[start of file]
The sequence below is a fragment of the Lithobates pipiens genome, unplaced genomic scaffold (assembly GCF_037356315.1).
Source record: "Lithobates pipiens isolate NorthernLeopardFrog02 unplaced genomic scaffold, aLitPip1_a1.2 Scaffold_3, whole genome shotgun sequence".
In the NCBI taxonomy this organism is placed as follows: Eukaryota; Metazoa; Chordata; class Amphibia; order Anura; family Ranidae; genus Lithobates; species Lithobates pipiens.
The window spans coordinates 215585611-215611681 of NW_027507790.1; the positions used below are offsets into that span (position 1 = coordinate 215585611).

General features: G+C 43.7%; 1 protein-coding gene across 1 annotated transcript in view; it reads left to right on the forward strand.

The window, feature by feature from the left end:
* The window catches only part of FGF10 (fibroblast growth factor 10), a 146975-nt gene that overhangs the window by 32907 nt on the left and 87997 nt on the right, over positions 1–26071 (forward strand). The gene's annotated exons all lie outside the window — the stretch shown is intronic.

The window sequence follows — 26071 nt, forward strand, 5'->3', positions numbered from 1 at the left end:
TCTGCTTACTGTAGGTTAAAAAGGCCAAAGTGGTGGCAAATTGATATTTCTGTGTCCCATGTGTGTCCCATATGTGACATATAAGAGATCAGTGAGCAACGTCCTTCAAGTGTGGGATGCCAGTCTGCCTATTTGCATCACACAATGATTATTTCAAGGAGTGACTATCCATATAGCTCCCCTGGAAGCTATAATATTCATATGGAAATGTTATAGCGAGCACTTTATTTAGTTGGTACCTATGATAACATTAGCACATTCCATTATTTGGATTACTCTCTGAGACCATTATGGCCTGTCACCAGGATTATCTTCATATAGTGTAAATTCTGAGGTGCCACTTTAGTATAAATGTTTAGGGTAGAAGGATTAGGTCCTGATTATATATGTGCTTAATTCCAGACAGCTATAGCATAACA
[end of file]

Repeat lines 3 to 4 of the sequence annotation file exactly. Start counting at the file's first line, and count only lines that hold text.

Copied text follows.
In the NCBI taxonomy this organism is placed as follows: Eukaryota; Metazoa; Chordata; class Amphibia; order Anura; family Ranidae; genus Lithobates; species Lithobates pipiens.
The window spans coordinates 215585611-215611681 of NW_027507790.1; the positions used below are offsets into that span (position 1 = coordinate 215585611).